Twitter is gasoline on a fire, since Tweetdeck’s constantly updating feed offers an endless stream of possible distractions. I’ve developed a fair number of conditioned mouse-movements while at my computer; every few minutes I’ll slide my mouse over to the right and bring up my dock, check Twitter for new stuff, check my email inbox. While these actions feel ‘necessary’ to ‘keep up’ with the ‘online rat-race’ (single-quotes ‘TM’ Leigh Alexander), it has become surprisingly difficult to maintain focus on a single task.

(Single quotes added to ‘TM’ because I have been informed by multiple people Leigh did not, in fact, ‘invent’ nor ‘trademark’ single quotes. Her ‘Five Emotions’ piece, however, seemed relevant to the topic at hand.)

When I first heard people talking about internet-blocking software, I scoffed. “I can control myself,” I haughtily haughted. “I am more productive now than I have ever been! I do not need this program to allow me to get work done.” But this year, Urban gave all faculty members a bunch of productivity software, including an internet-blocking app. Since it was just sitting there, I decided to give it a go. And it’s pretty great.

We’ve actually got a whole suite of programs— “Islolator” blacks out the entire screen except for one window and “WriteRoom” closes down the machine except for a single blank piece of paper, which it then saves into TextEdit. But the most famous (and most unforgivingly medieval) of all of our apps is Freedom, the internet-blocker created by Fred Stutzman.

It’s simple: turn it on, set an amount of time, and the internet is blocked. The only way to get it back is to restart the computer. Of course, Freedom doesn’t block web access from my phone, or my PC, or any number of other internet-ready devices around my house. But I find that by eliminating the web from the computer on which I am currently working, I am able to focus much more effectively. I tend to use it in 20- and 30-minute stretches, usually when I have a single task (article, chart, editing job, lengthy correspondence) that I need to complete. It works, and it works well.

[Though I must say, there is no small amount of irony in the program's "mission accomplished" dialogue box, which informs me my time is up while asking if I'd like to "tweet my stats." Akin to a note at the bottom of a package of Nicorette that reads "Congratulations on five smoke-free days! Why don't you celebrate with a nice, smooth Parliament light?"]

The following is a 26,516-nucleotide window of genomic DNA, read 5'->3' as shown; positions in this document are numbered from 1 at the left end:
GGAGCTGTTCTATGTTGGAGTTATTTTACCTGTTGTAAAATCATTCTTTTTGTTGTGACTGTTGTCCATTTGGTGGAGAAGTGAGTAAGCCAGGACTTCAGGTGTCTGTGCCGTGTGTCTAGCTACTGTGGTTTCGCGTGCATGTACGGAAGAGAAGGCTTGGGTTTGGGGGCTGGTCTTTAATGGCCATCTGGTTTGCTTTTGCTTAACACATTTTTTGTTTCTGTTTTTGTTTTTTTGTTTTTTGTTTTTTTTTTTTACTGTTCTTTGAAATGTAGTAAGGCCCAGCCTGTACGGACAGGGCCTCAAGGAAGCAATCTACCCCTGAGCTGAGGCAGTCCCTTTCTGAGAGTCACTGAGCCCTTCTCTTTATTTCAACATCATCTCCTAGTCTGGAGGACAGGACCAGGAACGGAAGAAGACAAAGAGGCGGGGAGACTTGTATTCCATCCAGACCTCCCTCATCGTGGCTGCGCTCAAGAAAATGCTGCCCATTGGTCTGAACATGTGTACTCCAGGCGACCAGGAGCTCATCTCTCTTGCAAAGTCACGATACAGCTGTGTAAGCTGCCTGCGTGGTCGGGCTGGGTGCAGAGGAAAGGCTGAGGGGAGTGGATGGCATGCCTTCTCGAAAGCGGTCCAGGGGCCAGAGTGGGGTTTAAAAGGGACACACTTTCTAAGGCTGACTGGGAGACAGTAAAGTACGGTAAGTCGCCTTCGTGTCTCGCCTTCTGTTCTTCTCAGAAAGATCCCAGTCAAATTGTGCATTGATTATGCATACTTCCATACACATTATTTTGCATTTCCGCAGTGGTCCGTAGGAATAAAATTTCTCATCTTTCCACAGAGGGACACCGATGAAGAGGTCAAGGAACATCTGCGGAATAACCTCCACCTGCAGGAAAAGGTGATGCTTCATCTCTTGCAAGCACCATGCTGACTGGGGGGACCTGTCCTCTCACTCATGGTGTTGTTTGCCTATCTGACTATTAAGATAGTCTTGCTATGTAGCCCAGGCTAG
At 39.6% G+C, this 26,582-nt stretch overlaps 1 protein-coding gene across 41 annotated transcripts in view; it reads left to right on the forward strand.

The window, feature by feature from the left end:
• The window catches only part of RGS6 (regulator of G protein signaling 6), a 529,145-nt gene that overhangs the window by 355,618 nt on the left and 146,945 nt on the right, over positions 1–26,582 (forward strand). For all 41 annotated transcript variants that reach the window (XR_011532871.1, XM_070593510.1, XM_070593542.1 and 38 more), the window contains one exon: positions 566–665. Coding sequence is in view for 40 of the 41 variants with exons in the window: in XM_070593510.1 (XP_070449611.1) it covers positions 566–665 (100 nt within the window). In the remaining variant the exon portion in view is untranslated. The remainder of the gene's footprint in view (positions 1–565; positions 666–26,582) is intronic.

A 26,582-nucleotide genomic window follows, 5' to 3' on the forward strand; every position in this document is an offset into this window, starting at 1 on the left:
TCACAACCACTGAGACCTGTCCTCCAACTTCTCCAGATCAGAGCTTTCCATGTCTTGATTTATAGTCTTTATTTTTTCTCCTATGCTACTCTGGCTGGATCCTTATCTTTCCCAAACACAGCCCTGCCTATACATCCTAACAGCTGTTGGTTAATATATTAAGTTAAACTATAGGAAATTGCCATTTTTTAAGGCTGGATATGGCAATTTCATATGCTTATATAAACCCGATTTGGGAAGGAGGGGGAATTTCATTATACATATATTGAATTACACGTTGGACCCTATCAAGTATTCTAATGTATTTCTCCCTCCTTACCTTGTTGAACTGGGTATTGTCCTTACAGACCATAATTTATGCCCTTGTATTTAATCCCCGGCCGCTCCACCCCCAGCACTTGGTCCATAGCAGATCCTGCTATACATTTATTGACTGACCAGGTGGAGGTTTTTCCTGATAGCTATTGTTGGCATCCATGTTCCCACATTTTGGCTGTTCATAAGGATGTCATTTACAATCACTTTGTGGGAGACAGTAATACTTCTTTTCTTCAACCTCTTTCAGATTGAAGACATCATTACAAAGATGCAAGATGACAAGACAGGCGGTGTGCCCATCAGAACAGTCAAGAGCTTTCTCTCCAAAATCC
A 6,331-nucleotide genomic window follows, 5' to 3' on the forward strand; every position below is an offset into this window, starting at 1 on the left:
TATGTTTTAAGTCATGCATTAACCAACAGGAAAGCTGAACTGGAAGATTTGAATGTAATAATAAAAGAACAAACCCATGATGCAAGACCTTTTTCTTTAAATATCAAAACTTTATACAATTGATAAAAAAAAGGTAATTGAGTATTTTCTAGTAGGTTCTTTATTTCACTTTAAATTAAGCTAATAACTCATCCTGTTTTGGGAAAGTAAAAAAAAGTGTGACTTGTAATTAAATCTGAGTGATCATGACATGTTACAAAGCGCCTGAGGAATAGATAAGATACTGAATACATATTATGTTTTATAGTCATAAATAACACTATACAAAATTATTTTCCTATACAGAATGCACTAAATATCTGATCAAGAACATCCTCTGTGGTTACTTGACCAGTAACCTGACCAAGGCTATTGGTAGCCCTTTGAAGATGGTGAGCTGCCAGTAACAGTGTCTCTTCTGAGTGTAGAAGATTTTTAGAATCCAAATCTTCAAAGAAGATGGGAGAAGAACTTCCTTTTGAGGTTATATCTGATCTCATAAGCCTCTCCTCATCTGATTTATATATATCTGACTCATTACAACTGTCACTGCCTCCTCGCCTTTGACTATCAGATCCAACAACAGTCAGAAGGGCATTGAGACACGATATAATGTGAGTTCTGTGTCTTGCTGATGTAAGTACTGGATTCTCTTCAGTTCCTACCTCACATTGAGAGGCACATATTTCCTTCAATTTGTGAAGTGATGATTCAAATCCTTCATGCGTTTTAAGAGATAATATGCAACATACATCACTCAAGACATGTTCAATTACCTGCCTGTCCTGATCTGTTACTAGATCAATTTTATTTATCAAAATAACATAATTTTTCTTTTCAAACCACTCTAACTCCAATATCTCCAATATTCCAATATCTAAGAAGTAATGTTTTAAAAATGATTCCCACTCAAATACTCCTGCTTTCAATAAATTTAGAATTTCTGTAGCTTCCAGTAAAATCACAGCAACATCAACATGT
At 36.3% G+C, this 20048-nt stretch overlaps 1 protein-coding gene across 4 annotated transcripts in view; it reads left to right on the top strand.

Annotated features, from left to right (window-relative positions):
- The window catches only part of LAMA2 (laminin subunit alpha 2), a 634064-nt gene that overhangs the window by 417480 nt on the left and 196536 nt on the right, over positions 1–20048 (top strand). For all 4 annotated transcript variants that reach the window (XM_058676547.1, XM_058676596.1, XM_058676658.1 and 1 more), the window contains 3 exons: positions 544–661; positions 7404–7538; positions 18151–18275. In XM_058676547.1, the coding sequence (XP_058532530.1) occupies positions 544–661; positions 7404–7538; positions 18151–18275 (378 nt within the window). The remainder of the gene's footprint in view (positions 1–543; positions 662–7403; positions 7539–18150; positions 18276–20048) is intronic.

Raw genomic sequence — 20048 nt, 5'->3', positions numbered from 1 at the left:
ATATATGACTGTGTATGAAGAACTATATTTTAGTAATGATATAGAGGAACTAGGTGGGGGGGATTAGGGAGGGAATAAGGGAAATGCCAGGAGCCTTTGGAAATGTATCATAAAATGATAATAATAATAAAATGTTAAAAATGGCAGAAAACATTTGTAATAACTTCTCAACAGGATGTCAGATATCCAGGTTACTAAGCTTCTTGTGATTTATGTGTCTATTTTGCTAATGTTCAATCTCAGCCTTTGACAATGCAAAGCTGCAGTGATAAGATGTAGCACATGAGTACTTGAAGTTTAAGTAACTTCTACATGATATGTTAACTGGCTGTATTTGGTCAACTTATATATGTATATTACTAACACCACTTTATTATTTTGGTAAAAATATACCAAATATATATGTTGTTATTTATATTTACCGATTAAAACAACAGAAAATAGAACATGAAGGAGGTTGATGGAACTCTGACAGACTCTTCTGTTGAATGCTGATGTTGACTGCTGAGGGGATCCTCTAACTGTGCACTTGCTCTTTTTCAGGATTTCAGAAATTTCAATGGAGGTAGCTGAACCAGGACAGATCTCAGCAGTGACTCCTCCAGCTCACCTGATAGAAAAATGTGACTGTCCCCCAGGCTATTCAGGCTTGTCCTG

It’s easy to look at a program like Freedom in binary terms. The internet is an evil distraction, and Freedom is the cure! But of course, the reality is more complicated than that. Modern-day connectivity allows for a great many things, and all of my methods of communication and creation are phenomenally empowering and fun. Freedom is simply another tool. It’s a counterbalance, a bit of yin in a sea of yang.

Or maybe it’s the other way ’round, I can never quite get yin and yang straight. Hang on I’m gonna check wikipedia.

I Want To Ride My Bicycle

1 Oct

I want to ride my biiiike
I want to ride my bicycle
I want to ride it where I like

Two weeks ago, I began to ride a bicycle. It was a long road up to that point – I’d been talking about getting one for what seemed like forever, but the time to finally go for it came only recently.

I started teaching a new course on music notation down at Academy of Art University on New Montgomery. The class sounded fun, I needed extra money, and it fit in my schedule – but only barely. My wednesday rehearsal at Urban gets out at 11:30 (in the Haight) and my AAU Sibelius class starts at noon (down at Third and Market). It was a doable commute, but only if I rode a bike. My cousin Mark, to his eternal cycle-loving credit, turned out to have three bikes, one of them a sweet mountain bike that he let me borrow. Overnight I went from a regular dude with two legs and a bus pass to a bona-fide San Francisco cyclist.

I haven’t written a “Things I am loving today” post for a while – I guess I ran out of household things to which I could convincingly write loving odes? But my dear god, I am loving riding my bicycle around town! LOVING. IT. Why haven’t I been doing this for years?

Bicycle bicycle bicycle
I want to ride my
bicycle bicycle bicycle

The first time I rode it was early on a Tuesday morning, heading to Urban from my Inner Sunset place up the 9th Avenue hill. It was… bracing. My first action, of course, required me to cruise straight down the  hill, riding the brake the whole way. Huge, terrifying vehicles shoofed by on my left, while on my right every parked-car door felt primed to explode open, clotheslining me straight into the emergency room.

The wind! There was so much wind. I hadn’t felt the wind like this in a long time – I was probably doing 115 miles per hour down the hill (note: estimate) and let me tell you, San Francisco’s cool morning air takes on an entirely different character when it’s whipping into your face and hands at 320 mph (note: I have also also estimated the wind’s uphill speed and combined them).

But I made it; I survived. The next day I biked from Haight to my AAU class on New Montgomery and I made it in fifteen minutes. Woah. Fifteen minutes for what would’ve taken MUNI thirty at best and a car anywhere from twenty to thirty, depending on parking. It was a piece of cake, fast as hell, but more than anything else… it felt exhilarating, better than anything I’d done in ages.